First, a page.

The power of praying en masse

  • RabbiChaikinUSE
I clearly remember the most powerful time I led a congregation in prayer. It was in the thick of the Second Intifada in 2002, and the South African Rabbinical Association, along with the chief rabbi, had called for a mass meeting of the community. This took place during Chol Hamoed Pesach, in the wake of the gruesome attack on participants at a seder at the Park Hotel in Netanya, which left 30 dead and 140 wounded, some grievously so.
by RABBI YOSSI CHAIKIN | Sep 26, 2019

The venue chosen for this was the Oxford Synagogue, where I have the privilege of serving as rabbi, the largest sanctuary in our country (and if I’m not mistaken, the southern hemisphere). Yet, even the shul’s 1 600 pews proved insufficient to seat the thousands who arrived in solidarity and with the intent of storming the heavens in response to these horrors. The aisles of the shul were filled with standing room only worshippers, and more flowed into the passages. The adjoining Simon Kuper Hall had been set up with speakers so that those unable to get inside would be able to participate. I later found out that hundreds more joined via a hastily installed sound hook-up as well.

The service began with Maariv, which I had the privilege of leading. As I intoned the words “barchu et Hashem” (praise Hashem) the resounding response of the congregation was a powerful, thousand-strong “baruch Hashem” (blessed is Hashem). I had goose bumps, and the feeling was shared by the entire congregation, moved by the power of the massed multitudes.

This time of year, conversations in the Jewish community revolve around which shuls we frequent, and when congregants intend patronising their respective houses of worship. Will it be just on Yom Kippur, or perhaps the first day of Rosh Hashanah as well. An indignant, more religious participant in the discussion will preach the necessity of being at shul for all the high holiday services.

In probability, somebody will then challenge the need to go to shul at all, arguing that one can daven just the same at home and that, in a sense, it’s easier to do so with much less distraction and greater piece of mind. Then, there are those who “don’t do crowds”, generally shunning mass events because of a reclusive personality or genuine agoraphobia.

Is it really so important to daven in shul? Can G-d not be reached everywhere?

To answer these questions, we need to take a step back. What, in fact, is prayer? It’s an acknowledgement that Hashem is the source of all blessing, and that it’s to Him that we turn in times of need. While it’s true that He hears our entreaties from everywhere, the response to our request is far more likely to be positive if made as a community. Simply put, He hears the individual’s plea, but may answer “no”. However, a communal plea is not so easily rejected.

Furthermore, the mere presence of a minyan (prayer quorum of ten men), or more, gathered in one place brings down the divine presence (shechina). We are all familiar with the halacha that some sections of our siddur are recited only within the quorum of ten. But the larger the gathering, the greater the level of shechina attained.

Thus, when three or more have broken bread together, grace after meals is preceded by a formal zimun (invitation), with the leader suggesting to his meal mates, “Nevarech sheachalnu misehlo,” (“Let us bless our G-d, He of whose we have eaten.”) But If 10 or more have gathered, the zimun formula is upgraded to include Hashem’s name – “Nevarech l’Elokeinu”. Less known is the minority opinion of Reb Yose the Galilean, which states that the zimun is further enhanced after meals eaten by a gathering of 100, 1 000, or 10 000. In the latter case, the invitation is made, “Let us bless G-d, our G-d, G-d of Israel, G-d of the legions, who dwells above the keruvim [angels] for the food that we have eaten.” Although this isn’t accepted practice, his principle remains valid: the more souls gathered in one place, the more shechina is perceived. It may explain and even validate why many habitual shtiebel (small shul) dwellers choose to attend a larger synagogue for the yamim tovim.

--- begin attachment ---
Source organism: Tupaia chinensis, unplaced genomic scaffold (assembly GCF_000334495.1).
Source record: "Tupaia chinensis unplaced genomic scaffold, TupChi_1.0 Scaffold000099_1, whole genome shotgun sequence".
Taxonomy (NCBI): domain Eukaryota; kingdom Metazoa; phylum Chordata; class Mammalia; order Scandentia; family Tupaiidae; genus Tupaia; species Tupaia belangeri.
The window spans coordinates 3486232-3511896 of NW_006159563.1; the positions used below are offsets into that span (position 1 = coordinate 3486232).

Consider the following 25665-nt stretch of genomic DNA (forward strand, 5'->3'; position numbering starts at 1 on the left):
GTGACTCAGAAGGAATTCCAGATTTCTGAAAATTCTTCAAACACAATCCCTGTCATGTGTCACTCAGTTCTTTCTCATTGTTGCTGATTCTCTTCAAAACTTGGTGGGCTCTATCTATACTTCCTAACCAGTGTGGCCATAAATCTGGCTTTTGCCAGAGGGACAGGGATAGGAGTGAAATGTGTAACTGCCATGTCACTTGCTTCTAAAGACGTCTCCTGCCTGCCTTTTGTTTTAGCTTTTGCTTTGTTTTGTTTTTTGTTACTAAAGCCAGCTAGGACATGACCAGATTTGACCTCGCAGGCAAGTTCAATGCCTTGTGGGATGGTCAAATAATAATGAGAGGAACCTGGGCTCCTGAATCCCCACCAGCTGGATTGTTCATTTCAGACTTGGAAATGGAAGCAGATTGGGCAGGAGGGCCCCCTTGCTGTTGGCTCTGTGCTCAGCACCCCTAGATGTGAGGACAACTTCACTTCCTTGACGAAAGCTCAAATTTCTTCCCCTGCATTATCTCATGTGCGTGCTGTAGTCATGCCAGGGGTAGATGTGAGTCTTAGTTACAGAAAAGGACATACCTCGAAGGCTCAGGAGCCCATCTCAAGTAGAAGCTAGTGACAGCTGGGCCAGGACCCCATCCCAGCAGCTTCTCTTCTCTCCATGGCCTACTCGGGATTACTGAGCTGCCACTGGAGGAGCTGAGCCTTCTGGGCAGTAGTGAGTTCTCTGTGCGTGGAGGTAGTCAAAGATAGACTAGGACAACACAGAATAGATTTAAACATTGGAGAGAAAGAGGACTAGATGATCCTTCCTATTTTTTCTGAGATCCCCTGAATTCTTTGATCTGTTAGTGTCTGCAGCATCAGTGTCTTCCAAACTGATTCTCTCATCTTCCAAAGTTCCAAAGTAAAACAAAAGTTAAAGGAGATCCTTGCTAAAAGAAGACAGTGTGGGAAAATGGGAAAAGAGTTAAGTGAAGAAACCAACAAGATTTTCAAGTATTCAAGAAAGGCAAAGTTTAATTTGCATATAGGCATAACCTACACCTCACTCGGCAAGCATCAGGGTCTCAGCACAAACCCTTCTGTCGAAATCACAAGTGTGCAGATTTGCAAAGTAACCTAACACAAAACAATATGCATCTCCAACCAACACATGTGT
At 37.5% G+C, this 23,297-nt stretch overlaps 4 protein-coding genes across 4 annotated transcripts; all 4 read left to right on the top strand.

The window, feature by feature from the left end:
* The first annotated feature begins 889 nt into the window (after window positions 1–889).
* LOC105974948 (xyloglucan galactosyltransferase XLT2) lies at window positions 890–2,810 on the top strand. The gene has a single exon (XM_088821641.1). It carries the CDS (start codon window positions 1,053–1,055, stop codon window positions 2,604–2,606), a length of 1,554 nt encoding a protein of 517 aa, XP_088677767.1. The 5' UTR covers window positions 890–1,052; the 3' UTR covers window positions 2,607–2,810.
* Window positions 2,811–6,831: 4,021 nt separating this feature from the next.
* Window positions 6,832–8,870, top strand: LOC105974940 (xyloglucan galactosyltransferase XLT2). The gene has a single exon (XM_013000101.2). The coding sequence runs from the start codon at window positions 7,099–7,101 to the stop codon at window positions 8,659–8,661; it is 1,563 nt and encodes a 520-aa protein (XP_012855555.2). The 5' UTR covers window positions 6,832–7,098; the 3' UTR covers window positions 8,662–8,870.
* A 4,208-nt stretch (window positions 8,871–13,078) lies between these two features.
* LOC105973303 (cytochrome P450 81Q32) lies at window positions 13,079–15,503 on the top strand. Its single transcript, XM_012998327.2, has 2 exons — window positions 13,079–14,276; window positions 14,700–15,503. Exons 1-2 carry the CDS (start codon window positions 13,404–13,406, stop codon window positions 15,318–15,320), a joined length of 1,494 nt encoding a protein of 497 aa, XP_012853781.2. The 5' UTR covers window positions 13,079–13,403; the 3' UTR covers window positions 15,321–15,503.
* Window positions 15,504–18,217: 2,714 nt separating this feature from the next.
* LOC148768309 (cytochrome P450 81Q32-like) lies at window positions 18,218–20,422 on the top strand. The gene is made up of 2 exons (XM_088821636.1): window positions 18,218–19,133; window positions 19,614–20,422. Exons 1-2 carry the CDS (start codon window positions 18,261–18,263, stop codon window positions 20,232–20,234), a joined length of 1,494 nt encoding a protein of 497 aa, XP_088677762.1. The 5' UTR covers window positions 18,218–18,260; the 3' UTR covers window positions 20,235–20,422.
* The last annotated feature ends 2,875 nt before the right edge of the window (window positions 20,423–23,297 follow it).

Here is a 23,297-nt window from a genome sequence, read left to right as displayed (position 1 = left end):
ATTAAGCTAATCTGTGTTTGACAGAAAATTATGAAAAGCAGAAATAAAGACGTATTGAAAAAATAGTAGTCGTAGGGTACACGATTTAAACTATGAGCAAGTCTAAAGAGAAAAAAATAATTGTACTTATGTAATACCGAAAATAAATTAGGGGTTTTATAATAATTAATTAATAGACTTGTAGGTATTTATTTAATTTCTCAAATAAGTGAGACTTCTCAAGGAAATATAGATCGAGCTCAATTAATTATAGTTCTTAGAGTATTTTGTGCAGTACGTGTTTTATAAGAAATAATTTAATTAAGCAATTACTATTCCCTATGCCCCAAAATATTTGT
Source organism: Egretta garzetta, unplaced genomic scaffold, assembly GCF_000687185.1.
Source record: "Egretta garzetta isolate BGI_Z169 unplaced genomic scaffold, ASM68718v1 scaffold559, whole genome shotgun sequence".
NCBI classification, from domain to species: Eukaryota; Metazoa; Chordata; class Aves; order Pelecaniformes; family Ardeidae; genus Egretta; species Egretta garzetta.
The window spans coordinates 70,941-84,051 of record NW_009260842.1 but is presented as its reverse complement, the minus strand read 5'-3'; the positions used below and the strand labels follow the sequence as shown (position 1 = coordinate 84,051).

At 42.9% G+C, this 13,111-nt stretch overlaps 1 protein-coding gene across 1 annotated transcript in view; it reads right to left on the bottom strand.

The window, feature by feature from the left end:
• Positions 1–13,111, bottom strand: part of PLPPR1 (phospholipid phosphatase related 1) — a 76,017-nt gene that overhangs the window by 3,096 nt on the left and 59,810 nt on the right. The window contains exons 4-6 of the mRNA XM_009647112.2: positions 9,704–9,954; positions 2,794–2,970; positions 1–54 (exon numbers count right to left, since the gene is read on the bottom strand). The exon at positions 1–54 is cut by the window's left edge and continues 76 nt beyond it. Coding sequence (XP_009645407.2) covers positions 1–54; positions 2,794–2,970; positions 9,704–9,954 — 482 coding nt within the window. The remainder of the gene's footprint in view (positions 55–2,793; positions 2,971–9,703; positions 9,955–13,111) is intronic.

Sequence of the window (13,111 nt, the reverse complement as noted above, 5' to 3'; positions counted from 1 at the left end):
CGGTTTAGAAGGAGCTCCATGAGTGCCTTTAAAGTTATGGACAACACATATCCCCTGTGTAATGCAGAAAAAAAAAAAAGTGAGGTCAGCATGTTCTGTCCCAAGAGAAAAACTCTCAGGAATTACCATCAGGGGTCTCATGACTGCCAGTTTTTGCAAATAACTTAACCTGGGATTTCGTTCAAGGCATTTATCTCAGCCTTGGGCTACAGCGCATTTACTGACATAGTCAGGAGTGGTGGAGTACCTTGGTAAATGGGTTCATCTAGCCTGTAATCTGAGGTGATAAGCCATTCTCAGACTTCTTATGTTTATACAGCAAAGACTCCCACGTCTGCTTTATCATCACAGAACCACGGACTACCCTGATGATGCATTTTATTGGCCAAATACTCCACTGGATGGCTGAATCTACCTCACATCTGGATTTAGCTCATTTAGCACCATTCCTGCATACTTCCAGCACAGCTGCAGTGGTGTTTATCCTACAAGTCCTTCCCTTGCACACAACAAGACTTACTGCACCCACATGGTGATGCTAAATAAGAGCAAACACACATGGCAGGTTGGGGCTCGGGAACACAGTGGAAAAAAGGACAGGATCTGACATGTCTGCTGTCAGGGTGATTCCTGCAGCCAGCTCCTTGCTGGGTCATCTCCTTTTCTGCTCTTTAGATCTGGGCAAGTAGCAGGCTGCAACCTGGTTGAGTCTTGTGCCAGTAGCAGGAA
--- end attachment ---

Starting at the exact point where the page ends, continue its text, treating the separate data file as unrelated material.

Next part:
While the peace and quiet of one’s own home might feel appropriate, there remains an inherent sanctity in a dedicated house of prayer. During designated services, the aura in a shul lends itself to better liturgical expression, particularly when led by the melodious voice of a good chazan, accompanied by a choir, and interspersed with meaningful sermons by a capable orator.

But a Beit Knesset remains holy even when no actual service is taking place. On occasion, I have entered Oxford’s magnificent main shul for a private prayer of my own, to encounter other pop-in visitors who were there to talk to Him briefly in His home.

One Yom Kippur, a few years ago, towards the end of Neila, I noticed a visitor standing in the passage, holding the door slightly ajar but not coming in. I approached him to invite him to join us, but he refused, claiming that he was unworthy of the privilege of being inside a holy sanctuary on the holy day. He had merely come to remain on the outskirts of the shul, to be near the house of G‑d, and to hear the sound of the shofar at the conclusion of the holiest of all days.

Shana tova, and remember to visit the one who inscribes us in the Book of Life in one of His many homes over the upcoming yomim tovim. There is one near you.

  • Rabbi Yossi Chaikin is the rabbi of Oxford Shul, and the chairperson of the South African Rabbinical Association.


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